Castle, Terry (ed). 2003. The Literature of Lesbianism: A Historical Anthology from Ariosto to Stonewall. Columbia University Press, New York. ISBN 0-231-12510-0
This is a massive (over 1000 pages) collection of works and excerpts of literature relevant to lesbian history. I’ve broken my coverage up in fractions of centuries that produce very roughly similar numbers of items, rather than according to the organization in the book itself.
Part 9: 19th Century (fourth quarter)
Today you get the last of my coverage of Terry Castle's The Literature of Lesbianism, but there's still quite a bit of the book to go. 60% of the page count covers the 20th century, which is outside the scope of my project, so if you're interested in the development of the image of lesbians in literature in the last 100 years, you should definitely pick up a copy for yourself.
I say "pick up a copy for yourself" as if it were a trivial matter. (Remember that I stumbled across this volume at a local Half-Price Books store.) It may not be trivial, but how about "relatively easy"? I've sometimes bemoaned the way that the online used book market has meant that actual stores are less likely to have the terrific random discoveries of my youth. But on the flip side, that market--and especially the aggregation sites such as Amazon, or Abebooks for the more unusual/collectible titles--makes it easy and relatively cheap to pick up out of print titles…once you know they exist and that you want them.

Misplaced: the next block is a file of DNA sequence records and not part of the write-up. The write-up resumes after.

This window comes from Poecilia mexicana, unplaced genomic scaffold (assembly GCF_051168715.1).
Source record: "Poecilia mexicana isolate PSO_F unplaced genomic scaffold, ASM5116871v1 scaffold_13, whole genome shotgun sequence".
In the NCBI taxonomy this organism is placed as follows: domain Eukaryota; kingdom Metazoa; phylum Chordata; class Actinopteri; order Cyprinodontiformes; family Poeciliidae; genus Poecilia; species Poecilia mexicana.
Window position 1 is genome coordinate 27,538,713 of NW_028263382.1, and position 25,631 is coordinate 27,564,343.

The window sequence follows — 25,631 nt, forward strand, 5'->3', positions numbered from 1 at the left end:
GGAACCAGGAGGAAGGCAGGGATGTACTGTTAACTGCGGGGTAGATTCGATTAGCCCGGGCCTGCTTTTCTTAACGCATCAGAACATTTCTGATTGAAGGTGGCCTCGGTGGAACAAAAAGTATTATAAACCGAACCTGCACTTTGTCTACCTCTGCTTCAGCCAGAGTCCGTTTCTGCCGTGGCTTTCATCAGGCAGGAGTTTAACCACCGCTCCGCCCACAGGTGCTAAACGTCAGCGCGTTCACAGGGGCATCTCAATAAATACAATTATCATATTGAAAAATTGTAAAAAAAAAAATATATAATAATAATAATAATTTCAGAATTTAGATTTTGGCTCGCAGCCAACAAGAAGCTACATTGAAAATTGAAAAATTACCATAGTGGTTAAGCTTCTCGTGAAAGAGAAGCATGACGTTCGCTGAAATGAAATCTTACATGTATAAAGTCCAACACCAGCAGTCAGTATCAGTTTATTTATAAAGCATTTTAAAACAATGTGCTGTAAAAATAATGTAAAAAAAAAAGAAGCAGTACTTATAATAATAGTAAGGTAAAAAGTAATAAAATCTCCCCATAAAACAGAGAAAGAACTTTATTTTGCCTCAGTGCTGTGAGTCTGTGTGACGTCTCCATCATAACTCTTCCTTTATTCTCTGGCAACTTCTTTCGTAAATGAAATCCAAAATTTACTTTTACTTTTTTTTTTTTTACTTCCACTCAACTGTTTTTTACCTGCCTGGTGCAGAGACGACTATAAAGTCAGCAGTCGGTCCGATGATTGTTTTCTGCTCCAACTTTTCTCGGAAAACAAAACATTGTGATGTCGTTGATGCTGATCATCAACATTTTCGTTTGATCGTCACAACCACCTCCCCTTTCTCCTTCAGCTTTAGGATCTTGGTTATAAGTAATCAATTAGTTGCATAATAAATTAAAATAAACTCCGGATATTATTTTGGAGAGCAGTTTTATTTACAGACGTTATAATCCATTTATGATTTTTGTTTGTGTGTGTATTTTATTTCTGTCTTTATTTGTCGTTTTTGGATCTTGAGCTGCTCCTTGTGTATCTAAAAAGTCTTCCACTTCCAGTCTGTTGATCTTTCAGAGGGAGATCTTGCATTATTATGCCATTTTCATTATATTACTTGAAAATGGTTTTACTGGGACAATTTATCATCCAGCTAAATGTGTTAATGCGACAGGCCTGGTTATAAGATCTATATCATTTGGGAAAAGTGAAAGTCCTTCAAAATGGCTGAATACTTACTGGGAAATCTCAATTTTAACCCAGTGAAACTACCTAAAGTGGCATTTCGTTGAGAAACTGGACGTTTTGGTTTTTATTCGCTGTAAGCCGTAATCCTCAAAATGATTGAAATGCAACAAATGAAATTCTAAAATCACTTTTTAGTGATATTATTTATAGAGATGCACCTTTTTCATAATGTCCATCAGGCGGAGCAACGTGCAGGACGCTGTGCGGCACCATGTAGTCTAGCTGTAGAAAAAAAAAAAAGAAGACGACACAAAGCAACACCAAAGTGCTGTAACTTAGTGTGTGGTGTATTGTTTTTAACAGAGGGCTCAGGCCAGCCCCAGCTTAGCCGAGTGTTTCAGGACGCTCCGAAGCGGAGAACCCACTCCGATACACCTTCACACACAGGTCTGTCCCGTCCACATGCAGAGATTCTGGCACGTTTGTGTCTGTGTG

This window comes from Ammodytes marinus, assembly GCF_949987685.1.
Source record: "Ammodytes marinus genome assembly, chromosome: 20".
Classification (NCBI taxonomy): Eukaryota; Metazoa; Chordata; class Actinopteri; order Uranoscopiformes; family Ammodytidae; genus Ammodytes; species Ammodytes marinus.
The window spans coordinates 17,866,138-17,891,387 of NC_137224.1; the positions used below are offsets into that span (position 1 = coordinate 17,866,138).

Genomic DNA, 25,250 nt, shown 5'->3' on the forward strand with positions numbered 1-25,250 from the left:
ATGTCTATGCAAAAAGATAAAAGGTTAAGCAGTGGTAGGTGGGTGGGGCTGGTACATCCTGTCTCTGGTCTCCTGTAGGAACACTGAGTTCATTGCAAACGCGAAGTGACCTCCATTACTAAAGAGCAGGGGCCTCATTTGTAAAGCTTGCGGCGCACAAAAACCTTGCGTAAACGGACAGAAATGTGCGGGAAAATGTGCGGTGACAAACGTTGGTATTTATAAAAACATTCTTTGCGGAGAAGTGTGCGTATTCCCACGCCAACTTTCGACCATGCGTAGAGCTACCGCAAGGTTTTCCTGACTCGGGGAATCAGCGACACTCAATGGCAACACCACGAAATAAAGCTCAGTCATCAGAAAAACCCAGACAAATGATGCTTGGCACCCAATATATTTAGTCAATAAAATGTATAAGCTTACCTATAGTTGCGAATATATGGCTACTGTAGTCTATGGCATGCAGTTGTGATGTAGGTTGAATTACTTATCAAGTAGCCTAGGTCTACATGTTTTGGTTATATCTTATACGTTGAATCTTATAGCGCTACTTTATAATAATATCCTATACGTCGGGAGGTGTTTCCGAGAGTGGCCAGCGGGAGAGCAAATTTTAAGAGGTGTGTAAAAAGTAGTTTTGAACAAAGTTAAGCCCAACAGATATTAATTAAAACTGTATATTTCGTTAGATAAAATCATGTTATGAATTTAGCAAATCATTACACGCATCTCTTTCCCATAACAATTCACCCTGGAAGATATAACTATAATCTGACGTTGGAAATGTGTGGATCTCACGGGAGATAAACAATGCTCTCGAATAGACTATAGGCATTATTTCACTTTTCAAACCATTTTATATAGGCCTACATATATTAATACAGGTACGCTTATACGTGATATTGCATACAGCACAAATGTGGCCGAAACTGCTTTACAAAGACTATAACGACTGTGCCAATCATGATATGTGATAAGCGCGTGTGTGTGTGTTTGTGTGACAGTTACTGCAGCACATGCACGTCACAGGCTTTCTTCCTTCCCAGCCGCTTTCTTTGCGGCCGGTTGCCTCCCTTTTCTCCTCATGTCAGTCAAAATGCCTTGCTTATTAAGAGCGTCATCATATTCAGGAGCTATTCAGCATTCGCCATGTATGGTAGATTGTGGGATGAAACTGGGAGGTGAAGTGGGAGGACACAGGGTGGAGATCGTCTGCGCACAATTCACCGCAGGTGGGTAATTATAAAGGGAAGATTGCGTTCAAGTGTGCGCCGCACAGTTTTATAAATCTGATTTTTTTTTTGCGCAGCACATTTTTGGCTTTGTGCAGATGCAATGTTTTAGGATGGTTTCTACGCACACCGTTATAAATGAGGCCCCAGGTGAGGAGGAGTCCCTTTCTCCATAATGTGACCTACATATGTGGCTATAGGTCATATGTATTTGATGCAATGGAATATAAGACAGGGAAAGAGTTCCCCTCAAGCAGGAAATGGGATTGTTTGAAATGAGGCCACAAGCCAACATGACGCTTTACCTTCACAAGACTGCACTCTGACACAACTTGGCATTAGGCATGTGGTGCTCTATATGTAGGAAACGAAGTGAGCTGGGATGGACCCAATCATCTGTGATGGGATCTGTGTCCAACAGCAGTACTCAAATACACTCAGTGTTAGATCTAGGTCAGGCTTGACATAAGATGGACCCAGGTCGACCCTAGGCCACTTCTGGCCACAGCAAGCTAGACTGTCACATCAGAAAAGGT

Right now, you can get a used copy of Castle's book on Amazon starting at $14. That's the same price as my copy (although you aren't likely to get an inscription from the author). The LHMP isn't meant to provide extensive content from the books and articles I cover, simply to let you know what exists and whether it might be relevant to your interests. If any of the covered works piques your interest, take a look at the online used book sites. You never know.
This reminder is on my mind at the moment, because when I was working through my want list for future entries (largely in order to plan a raid on the U.C. Berkeley library for periodicals), I started plugging some of the book titles into Amazon and ended up buying 8 books, in some cases for less than $5 (not including shipping). Given my circumstances, I don't even wince at the thought of picking up new academic books at list prices (which tend to start around $50 and go up from there). But for books that are no longer easily available new, I'm more than happy to give a gently-used volume a good home at a much lower price!
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The main themes by male authors in this set of texts include original poems in the classical Greek style with a relatively neutral portrayal of lesbians, and the continuing depiction of decadent lesbian eroticism, with an additional subgroup involving the frustration of author-insertion characters who desire lesbians. We also get an example of the “queer tragic triangle” in which a man and woman compete for the affections of a woman (with the man, of course, winning). The female authors create neutral or positive portrayals of female same-sex desire, but where the desire is usually sublimated or obscured.